Professional Development: Blog

The Science of Learning

June 24, 2020
Stopping and Slowing the COVID Slide: Part 2

In part one of this blog series, I reviewed four principles from the science of learning that can boost academic gains through both conventional and remote instruction. Here, I will discuss four more brain-based educational guidelines that educators can implement while simultaneously fostering social-emotional learning support.

May 28, 2020
Slowing and Stopping the COVID Slide: Part 1

Educators are concerned that the current restrictions on in-person instruction necessitated by the COVID-19 pandemic will significantly decrease academic gains among a large swath of children in the United States. Given that current U.S. government data indicate only one-third of fourth-graders have the reading skills considered proficient, the "COVID slide" could result in a further decline in literacy skills, especially among our most vulnerable students. Why will the COVID slide occur and what can educators do to combat it?

April 16, 2020
Six Research-Backed Strategies for Remote Teaching

As remote learning continues during COVID-19 school closures, educators have shared a plethora of creative and useful ideas for effective distance learning. In addition to these resources, educators might also be interested in what researchers have learned through systematic studies. In an EdWeek article, Brown University professor Suzanne Loeb briefly summarizes research on K-12 online learning. The bad news is that there aren’t very many studies that use the scientific “gold standard” of randomized control methods to learn what works and what doesn’t. The good news is that there are plenty of studies about online learning that can still inform best practices for the hundreds of thousands of teachers across the country who find themselves in emergency remote teaching mode. So, in the spirit of the science of learning, here are six research-backed strategies for elementary, middle, and high school teachers who are teaching remotely. Involve Parents, Especially by Strengthening Academic Expectations One of the best ways to ensure students stay on track during periods of remote learning is to increase parents’ or guardians’ involvement. For decades, research has shown that when parents are involved in their children’s education, students achieve at higher levels, regardless of racial background, socio-economic status (SES), or their parents’ level of education. However, recent research suggests that specific types of parental involvement have a greater impact on children’s academic achievement, varying by SES. One meta-analysis (Tan, 2019) on peer-reviewed articles published between 2000 and 2017 found that, while students from all SES backgrounds benefit from many aspects of parental involvement, such as parent-child academic discussions and parent-child reading, parental academic expectations had the largest impact on the academic achievement of children from lower-SES families. Teachers, especially those who are mindful of their students from low-SES homes, should encourage parental involvement by helping them set high […]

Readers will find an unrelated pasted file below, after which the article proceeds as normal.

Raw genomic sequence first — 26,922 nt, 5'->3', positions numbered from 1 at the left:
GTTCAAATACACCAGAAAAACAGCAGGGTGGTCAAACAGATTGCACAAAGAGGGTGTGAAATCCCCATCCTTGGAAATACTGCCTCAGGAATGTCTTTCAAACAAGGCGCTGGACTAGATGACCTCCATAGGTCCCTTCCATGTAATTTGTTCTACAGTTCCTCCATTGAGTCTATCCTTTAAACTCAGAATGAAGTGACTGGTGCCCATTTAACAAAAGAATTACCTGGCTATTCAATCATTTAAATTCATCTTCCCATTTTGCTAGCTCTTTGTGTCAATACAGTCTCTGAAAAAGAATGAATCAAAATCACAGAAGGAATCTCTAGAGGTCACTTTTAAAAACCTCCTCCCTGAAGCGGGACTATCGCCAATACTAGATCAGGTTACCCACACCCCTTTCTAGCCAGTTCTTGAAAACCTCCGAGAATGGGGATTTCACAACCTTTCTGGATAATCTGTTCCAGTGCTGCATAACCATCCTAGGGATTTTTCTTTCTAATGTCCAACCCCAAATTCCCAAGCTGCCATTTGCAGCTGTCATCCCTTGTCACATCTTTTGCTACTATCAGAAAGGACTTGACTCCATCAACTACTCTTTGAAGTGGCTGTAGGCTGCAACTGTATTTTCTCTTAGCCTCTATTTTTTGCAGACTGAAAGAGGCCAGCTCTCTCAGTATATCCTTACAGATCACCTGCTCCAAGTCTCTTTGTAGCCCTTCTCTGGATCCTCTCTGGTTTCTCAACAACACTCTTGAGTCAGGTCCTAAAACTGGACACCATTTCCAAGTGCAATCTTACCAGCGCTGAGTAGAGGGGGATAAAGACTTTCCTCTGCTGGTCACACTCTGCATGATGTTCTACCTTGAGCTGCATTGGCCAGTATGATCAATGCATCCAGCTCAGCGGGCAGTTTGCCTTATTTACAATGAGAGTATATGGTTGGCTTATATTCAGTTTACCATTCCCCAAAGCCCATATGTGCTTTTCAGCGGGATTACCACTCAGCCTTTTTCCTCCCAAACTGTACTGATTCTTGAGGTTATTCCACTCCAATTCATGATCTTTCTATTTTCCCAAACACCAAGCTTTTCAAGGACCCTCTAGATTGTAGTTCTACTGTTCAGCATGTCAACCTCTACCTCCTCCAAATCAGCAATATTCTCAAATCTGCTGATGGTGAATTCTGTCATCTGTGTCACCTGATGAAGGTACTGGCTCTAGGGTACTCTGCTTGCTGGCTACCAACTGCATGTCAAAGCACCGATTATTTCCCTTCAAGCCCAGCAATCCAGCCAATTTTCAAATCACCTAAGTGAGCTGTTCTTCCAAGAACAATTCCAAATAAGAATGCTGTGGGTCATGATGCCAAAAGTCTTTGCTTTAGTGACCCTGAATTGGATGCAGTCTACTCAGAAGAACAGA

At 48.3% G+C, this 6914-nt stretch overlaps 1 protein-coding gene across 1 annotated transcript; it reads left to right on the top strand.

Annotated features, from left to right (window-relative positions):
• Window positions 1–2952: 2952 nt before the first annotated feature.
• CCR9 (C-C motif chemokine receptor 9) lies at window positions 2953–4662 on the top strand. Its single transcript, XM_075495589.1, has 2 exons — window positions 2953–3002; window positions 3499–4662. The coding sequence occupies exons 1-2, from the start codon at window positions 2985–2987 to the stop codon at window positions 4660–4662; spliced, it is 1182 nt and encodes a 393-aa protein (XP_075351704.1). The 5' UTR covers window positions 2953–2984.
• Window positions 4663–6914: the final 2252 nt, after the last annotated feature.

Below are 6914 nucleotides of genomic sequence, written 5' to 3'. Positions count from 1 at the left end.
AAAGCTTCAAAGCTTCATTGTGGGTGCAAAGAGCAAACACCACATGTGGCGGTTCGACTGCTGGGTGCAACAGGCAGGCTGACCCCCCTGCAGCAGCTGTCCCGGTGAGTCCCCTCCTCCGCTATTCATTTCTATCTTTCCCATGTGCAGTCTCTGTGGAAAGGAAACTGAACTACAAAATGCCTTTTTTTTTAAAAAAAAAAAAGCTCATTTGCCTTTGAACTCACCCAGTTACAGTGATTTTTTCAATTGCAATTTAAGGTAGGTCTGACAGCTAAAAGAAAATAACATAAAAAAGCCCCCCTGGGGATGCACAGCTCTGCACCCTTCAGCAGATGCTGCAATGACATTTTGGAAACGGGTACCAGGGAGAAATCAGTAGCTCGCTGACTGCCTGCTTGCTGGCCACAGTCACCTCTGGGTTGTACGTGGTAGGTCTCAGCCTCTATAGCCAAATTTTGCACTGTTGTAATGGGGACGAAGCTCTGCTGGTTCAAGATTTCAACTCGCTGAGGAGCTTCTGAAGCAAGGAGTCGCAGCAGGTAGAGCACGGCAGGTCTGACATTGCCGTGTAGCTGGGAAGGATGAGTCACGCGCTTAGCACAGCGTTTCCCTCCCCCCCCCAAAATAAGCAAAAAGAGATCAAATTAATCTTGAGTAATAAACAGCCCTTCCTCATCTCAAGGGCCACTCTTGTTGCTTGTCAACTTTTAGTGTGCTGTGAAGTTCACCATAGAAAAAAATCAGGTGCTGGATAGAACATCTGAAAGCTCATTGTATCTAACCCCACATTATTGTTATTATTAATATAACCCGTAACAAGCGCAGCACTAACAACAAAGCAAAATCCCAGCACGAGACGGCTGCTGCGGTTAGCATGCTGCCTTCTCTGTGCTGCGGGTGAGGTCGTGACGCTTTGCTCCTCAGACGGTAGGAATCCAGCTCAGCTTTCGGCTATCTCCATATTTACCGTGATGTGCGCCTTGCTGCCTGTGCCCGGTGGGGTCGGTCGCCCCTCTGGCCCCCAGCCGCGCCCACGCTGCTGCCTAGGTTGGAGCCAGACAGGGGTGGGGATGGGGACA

April 8, 2020
The Science of Reading: The Basics and Beyond

What should educators and parents know about the science of reading? Here is a basic summary, plus two important beyond-basic facts to inform educators’ choices of reading programs.

March 19, 2020
Remote Unity: Building a Sense of Community during School Closures

As schools transition to remote learning, or at-home learning, educators might consider ways to foster a sense of school community, even when social distancing means that “school” is spread out across individual homes. Teachers and those familiar with social-emotional learning already know: strong relationships are a key component of successful learning. So how can teachers build a strong sense of community during this period when “distance” has become necessary?

February 14, 2020
Disrupting the Myth about “Mediocre” Students